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Volume 10 No. 25

Leagues and Governing Bodies

Former CONCACAF leaders Jack Warner and Chuck Blazer were slammed as "fraudulent in their management" of the football confederation's affairs by the head of the regional body's Integrity Committee on Friday, according to Simon Evans of REUTERS. CONCACAF Integrity Committee Head David Simmons presented CONCACAF's congress with a detailed report into allegations of financial mismanagement by former President Warner and ex-General Secretary Blazer "based on documents and interviews with 38 people." Former Barbados Chief Justice Simmons said, "I have recounted a sad and sorry tale in the life of CONCACAF, a tale of abuse of position and power, by persons who assisted in bringing the organization to profitability but who enriched themselves at the expense of their very own organizations." The report found that Warner, 70, did not disclose to CONCACAF or FIFA that a $25.9M Center of Excellence "was built on land owned by his companies" (REUTERS, 4/20). In a separate article, Evans wrote CONCACAF hopes the publication of a report citing "fraudulent" activities by its former leadership will mark the turning of a new page for the football body. New CONCACAF President Jeffrey Webb said, "The membership was prepared and expected a very damning report but to say that we were expecting this, no. For us, we were shocked and dismayed." The report detailed how American Blazer had used the organization's funds to "finance his personal lifestyle," including purchasing plush apartments in Miami's South Beach and attempting to do the same in the Bahamas. Webb said that "it should be remembered that the cash was supposed to help federations in poor and developing countries in the Caribbean and Central America." Webb: "I see players on a daily basis, kids who can't afford shoes, who can't afford even the basic necessities to play football. We just came from Haiti where football provides an opportunity for those kids. It affected me greatly to know that we have wasted so much" (REUTERS, 4/21). In another article, Evans reported Blazer remains on the FIFA exec committee until the end of the governing body's congress on May 30 "when he will be replaced by newly elected compatriot Sunil Gulati." Members of CONCACAF "urged action at their congress on Friday to get Blazer out of the game earlier" (REUTERS, 4/20).

Talks "are being held to try to save the Heineken Cup," as English and French clubs "draw up their alternatives," according to Paul Rees of the London GUARDIAN. Some English and French clubs "served notice last June that they would be pulling out of the tournament when the current accord ends in May '14." Heineken and Amlin Challenge Cup organizers European Rugby Cup Ltd. organized three stakeholder meetings this season, "but little progress was made, with the English and French clubs arguing for wholesale change to the way the competitions are run." The clubs "want the number of teams in the Heineken Cup to be cut from 24 to 20," with another 20 competing in the Amlin; qualification from all three leagues involved -- the Premiership, Top 14 and Pro 12 -- to be based on finishing positions; the tournaments to be run through an equal partnership of unions and participating teams; and, something the English clubs say is non-negotiable, a new television partner. ERC "has not scheduled a meeting to discuss a new accord, but officials from the unions involved have had meetings with each other and the clubs, in what one called shuttle diplomacy, Henry Kissinger-style." Officials said, "Time is running out, and there is an increasing acknowledgement that this is about not tinkering with one or two regulations, but a shakeup that will effectively mean a new competition. If we do not sort it out, there will be no Heineken Cup after next season." TV "will be the biggest obstacle, with ERC having negotiated a contract extension with Sky" -- a deal the English and French clubs maintain "has no legal basis because they had already served notice to pull out when it was agreed" -- and the Premiership clubs committed to providing a cross-border element for BT Vision next season (GUARDIAN, 4/20).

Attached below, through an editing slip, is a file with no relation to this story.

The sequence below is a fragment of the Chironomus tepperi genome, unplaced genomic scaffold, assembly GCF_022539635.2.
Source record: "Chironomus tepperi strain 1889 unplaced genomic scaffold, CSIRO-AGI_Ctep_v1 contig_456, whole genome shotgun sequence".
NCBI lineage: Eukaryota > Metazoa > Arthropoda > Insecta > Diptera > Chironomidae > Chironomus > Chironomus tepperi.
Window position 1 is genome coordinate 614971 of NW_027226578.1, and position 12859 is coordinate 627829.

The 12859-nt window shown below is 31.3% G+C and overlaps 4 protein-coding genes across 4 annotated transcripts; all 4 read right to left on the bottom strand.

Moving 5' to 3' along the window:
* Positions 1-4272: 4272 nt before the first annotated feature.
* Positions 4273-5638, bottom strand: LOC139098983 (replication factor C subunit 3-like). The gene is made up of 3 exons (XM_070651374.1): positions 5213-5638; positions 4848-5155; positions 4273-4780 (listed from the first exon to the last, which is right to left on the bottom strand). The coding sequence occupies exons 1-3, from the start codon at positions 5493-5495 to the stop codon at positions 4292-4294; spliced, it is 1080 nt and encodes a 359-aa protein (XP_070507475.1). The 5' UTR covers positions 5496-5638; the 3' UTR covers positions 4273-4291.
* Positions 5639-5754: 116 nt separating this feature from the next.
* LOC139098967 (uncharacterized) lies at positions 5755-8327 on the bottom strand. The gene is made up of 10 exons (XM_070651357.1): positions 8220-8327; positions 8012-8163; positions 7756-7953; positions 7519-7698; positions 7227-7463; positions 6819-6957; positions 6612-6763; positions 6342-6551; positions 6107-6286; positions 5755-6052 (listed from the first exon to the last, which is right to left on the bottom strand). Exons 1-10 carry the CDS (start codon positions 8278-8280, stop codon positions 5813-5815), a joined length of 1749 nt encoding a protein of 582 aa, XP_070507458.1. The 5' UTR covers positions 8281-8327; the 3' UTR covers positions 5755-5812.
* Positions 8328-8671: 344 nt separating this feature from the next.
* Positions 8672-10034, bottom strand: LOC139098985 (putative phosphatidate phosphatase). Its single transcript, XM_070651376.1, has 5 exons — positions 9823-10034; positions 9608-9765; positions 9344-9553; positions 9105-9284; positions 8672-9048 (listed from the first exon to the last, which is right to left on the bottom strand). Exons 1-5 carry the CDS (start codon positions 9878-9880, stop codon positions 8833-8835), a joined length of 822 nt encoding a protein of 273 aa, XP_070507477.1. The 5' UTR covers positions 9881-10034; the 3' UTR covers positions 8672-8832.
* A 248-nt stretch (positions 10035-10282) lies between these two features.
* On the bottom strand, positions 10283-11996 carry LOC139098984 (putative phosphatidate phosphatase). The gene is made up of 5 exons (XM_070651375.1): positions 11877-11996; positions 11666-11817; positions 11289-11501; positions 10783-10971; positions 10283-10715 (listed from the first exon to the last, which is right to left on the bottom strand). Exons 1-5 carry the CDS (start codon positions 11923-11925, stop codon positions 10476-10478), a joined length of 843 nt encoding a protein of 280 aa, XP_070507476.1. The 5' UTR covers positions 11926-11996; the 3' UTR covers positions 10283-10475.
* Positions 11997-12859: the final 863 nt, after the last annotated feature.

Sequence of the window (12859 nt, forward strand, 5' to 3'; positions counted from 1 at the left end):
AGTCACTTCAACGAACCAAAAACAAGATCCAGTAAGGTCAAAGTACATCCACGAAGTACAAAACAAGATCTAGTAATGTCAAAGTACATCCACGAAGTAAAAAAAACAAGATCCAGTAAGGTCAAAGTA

FIFA President Sepp Blatter gave his strongest hint yet that he may stay on for another four-year term as president beyond '15, and said that the scale of reform facing FIFA "needed time," according to Simon Evans of REUTERS. Blatter, 77, has indicated in the past he would not stand for a fifth consecutive term in two years' time, but said on Friday that he would not "abandon this boat" before he was sure FIFA was in the right shape. After attending CONCACAF's congress Blatter said, "We are not over with our reform because we have a first part, we have all the dangers that are in football like match-fixing and so on but we also have to have a look at the political organization of FIFA." Asked directly if he wanted to be sure of global balances being in place before he would move on, Blatter said, "Absolutely, but it will take more time than just to go to the congress and say 'applaud'" (REUTERS, 4/20).